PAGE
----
Today’s digital media landscape has made it more challenging—and more important—to communicate consistent ideas and values, sustaining a message that’s hopping from stores to Instagram feeds, and from fashion shows to published reviews. If it’s ever out of sync, the sophisticated audience you’ve built will take note, and the brand’s promise will evaporate. This challenge is exciting though: it reflects and accelerates the closing of the gap between the creative and the business sides of fashion, which would have been unthinkable 20 years ago.
It’s time to explore the notion of creative leadership. 032c commissioned K-HOLE—a maverick crew of artists disguising themselves as a trend consultancy—to shine a light on recent developments in business that will undoubtedly cross into all industries. Edited and designed in New York, the dossier includes an essay and interviews with Floriane de Saint Pierre, Venkatesh Rao, Eric Wahlforss, and Gildo Zegna.
Photographer MARIO SORRENTI’s 28-page story “Queen Frostine” is pure myth.
“It would be wrong to reduce HOOD BY AIR to an oversize T-shirt,” explains Vogue editor Mark Holgate about the NYC-based label run by designer Shayne Oliver. “It is the expression of a generation that sees fashion as part of a broader creative endeavour—whether it’s clothes, a club night, music, photography, whatever. HBA comes fully formed in a way that suggests a new model.” In 032c’s interview with Oliver, Emily Segal discovers what makes HBA a truly contemporary luxury brand—one that insists on the sincerity of fashion itself.
“Talking about the present is talking about something so strange that you’re already implying the future,” says Dutch graphic design studio METAHAVEN. Commenting on its work in a post-Snowden era, and in anticipation of the forthcoming book Black Transparency, Metahaven discusses with Robert Wiesenberger the stakes for design and life at a moment when reality reads increasingly like science fiction.
When NATALIE MASSENET launched the online shopping behemoth Net-a-Porter at the very end of the 20th century, the dot-com bubble had just burst. With a completely untested business model, she grew the company into a multibillion-dollar business. “She had so many skeptics, but she won. She won big-time,” says Diane von Furstenberg. Fifteen years later, Massenet has created Porter magazine, the first 100-percent shoppable print publication that’s been called the biggest launch in British fashion publishing for years, and it may well represent a new synthesis of retail and media. Jina Khayyer conducts a threefold examination of one of today’s most interesting entrepreneurs.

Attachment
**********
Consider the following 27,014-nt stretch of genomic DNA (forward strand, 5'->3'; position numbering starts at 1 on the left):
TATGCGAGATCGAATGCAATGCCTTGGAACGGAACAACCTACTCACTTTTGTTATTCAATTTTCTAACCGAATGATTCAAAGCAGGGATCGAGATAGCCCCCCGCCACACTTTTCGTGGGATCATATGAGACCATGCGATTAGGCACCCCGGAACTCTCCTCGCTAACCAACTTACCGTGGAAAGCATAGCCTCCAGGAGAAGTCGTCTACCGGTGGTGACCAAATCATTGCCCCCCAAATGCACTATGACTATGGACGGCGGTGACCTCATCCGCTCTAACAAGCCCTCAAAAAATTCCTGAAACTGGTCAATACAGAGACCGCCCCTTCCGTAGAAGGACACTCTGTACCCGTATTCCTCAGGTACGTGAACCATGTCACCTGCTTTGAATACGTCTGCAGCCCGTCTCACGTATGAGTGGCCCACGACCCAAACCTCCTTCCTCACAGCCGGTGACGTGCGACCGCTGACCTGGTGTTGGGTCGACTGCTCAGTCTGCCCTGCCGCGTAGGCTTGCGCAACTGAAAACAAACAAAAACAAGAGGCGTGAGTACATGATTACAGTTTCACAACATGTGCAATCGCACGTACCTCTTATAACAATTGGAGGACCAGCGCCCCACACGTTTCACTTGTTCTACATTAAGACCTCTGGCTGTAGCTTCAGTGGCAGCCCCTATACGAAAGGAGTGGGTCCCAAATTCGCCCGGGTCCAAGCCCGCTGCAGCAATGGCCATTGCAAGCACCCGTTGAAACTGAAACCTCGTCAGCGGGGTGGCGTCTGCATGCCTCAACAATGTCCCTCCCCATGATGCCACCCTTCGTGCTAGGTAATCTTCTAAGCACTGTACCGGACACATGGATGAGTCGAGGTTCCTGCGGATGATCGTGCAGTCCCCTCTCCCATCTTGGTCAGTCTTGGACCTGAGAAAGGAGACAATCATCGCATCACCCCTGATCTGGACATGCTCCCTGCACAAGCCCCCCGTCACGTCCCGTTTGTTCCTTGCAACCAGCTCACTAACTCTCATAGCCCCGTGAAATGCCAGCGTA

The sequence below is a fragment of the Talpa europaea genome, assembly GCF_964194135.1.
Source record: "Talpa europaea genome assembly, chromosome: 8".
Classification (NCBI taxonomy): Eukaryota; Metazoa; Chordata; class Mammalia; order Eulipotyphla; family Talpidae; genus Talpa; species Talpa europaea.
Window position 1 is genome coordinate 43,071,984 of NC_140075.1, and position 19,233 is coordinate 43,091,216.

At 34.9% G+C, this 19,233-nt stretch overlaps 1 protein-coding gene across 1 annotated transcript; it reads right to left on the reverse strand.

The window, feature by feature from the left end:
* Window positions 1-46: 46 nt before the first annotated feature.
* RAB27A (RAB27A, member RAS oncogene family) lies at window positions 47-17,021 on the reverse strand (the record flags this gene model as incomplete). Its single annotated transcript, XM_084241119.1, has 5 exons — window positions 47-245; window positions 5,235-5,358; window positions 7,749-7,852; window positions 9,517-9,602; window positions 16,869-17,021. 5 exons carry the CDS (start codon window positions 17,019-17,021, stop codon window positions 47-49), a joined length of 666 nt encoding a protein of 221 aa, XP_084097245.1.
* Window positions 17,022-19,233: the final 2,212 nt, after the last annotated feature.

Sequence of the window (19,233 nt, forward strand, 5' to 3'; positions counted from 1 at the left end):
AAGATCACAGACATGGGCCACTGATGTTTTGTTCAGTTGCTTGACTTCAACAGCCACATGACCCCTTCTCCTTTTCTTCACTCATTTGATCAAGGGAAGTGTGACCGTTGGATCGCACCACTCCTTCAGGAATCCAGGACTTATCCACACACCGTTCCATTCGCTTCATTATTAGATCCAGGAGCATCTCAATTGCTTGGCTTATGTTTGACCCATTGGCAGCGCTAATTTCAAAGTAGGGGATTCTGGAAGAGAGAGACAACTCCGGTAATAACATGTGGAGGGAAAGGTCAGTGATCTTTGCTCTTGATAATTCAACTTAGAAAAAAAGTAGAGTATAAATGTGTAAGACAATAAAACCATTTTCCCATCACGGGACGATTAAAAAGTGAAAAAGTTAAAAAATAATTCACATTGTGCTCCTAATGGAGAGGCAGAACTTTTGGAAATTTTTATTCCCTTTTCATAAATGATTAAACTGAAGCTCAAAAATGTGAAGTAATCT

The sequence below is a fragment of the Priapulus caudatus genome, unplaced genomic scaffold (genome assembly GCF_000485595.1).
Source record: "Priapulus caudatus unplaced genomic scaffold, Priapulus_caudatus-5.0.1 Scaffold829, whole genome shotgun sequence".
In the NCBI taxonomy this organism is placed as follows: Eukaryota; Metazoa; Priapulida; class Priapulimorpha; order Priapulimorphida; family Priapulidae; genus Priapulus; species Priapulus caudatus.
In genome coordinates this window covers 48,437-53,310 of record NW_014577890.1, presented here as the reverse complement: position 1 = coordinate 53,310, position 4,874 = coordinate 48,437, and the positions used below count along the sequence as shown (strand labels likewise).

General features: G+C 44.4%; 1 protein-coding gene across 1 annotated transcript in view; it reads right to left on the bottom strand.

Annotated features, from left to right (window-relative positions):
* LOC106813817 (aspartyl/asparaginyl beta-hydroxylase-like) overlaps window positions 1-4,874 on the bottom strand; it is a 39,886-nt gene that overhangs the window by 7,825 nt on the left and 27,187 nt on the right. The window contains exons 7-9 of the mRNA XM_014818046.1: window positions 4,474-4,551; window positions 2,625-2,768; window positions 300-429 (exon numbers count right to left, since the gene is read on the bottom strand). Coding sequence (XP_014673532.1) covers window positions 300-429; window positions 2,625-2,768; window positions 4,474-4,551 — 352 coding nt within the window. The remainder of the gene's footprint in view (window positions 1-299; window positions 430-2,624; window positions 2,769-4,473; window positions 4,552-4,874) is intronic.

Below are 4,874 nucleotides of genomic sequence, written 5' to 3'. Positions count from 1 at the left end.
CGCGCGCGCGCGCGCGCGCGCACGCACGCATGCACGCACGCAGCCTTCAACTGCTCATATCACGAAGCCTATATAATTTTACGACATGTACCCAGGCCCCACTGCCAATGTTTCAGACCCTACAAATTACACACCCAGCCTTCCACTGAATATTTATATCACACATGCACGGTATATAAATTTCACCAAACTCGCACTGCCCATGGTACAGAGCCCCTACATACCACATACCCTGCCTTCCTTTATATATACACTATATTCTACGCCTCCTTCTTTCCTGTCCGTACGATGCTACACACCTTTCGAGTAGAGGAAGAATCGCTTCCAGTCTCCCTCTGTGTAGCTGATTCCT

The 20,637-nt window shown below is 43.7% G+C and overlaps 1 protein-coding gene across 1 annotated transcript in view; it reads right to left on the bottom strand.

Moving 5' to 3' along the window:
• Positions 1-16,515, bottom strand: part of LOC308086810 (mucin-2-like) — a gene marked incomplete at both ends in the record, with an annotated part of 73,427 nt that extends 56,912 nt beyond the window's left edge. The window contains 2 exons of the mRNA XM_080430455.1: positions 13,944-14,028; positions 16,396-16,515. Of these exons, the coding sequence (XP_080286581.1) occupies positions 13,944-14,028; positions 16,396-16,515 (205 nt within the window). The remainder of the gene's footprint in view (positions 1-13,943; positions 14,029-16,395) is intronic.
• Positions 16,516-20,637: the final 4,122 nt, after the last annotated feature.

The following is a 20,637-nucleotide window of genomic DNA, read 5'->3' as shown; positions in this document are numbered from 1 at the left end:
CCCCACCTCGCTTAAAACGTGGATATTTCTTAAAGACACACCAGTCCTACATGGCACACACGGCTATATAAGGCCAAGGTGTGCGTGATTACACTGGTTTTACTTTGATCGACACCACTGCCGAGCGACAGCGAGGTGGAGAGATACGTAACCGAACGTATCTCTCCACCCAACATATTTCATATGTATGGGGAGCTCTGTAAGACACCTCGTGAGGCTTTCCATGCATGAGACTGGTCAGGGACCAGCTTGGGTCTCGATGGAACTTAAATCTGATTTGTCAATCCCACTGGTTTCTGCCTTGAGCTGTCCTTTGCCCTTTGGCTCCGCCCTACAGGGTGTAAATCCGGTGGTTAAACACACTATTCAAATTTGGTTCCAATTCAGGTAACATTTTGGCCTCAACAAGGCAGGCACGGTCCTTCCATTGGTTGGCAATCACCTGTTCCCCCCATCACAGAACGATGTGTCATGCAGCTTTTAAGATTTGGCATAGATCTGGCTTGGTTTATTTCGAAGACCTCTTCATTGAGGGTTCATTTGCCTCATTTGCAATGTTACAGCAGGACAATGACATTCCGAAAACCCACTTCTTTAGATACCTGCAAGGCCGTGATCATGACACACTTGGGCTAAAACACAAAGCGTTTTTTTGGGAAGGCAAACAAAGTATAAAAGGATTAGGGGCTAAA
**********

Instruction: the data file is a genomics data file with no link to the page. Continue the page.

“I think up fucked-up shit in the morning, and sell it in the afternoon,” says JOHN WATERS. In anticipation of his upcoming travelogue, Carsick, the artist, filmmaker, writer, and show-biz master tells Peter Richter about good bad taste and how the bizarre side of human nature will continue to thrive.
And so much more on 272 pages…
Creative Leadership Dossier by K-HOLE
Kevin Amato, Andrew Ayers, Camille Bidault Waddington, Benjamin Bruno, Max Farago, David Fischer, Zoe Ghertner, Alasdair McLellan, Jamie Morgan, David Ostrowski, Niki Pauls, Peter Richter, Sean + Seng, Heji Shin, Mario Sorrenti, Juergen Teller, Cornelius Tittel, Erik Torstensson, Jahleel Weaver, Robert Wiesenberger
According to I.M. Pei, architects don’t really know what they’re doing until they reach 60. Which means that 58-year-old ODILE DECQ is rather precocious, since she has already entered a mature phase of her career with large, complex projects such as the Museo d’Arte Contemporanea di Roma, the FRAC Bretagne in Rennes, the just-completed Pavillon 8 in Lyon, and the forthcoming Museum of Homo … More
Someone driving around the English countryside near Mentmore on a cold Saturday night in the late 90s might have encountered a tableau as eerie as it was bizarre and affecting. Approaching the dramatically lit, turreted Victorian manor that was built for a Rothschild, a car stood still, moved forward a few meters, and then stopped again. A bearded, disheveled-looking man in his 60s or 70s, … More
JOHN WATERS was born in the Lutherville suburb of Baltimore in 1946 and became famous in the 1970s for flouting Hollywood’s rules and reveling in bad taste. In his 17 Oscar-free classic cult films, Waters has exploited as much entertainment as possible from lowbrow sexploitation and the provocative deviance of subcultural taboo. Today he is… More
METAHAVEN is a graphic design studio based in Amsterdam. Run jointly by Daniel van der Velden and Vinca Kruk, it produces graphic identities and installations alongside books, essays, lectures, and films. Metahaven’s visual research explores networks, geopolitics, and transparency. Commenting on its work in a post-Snowden era, and in anticipation of their forthcoming book, Metahaven… More
DIS Magazine returns to the pages of 032c with a fashion story dispersed throughout our SELECT section. Casting employees, team members, and associates from leading corporations in high fashion, DIS presents its trademark "medium fashion" somewhere in the Pinkberry–Chanel continuum. More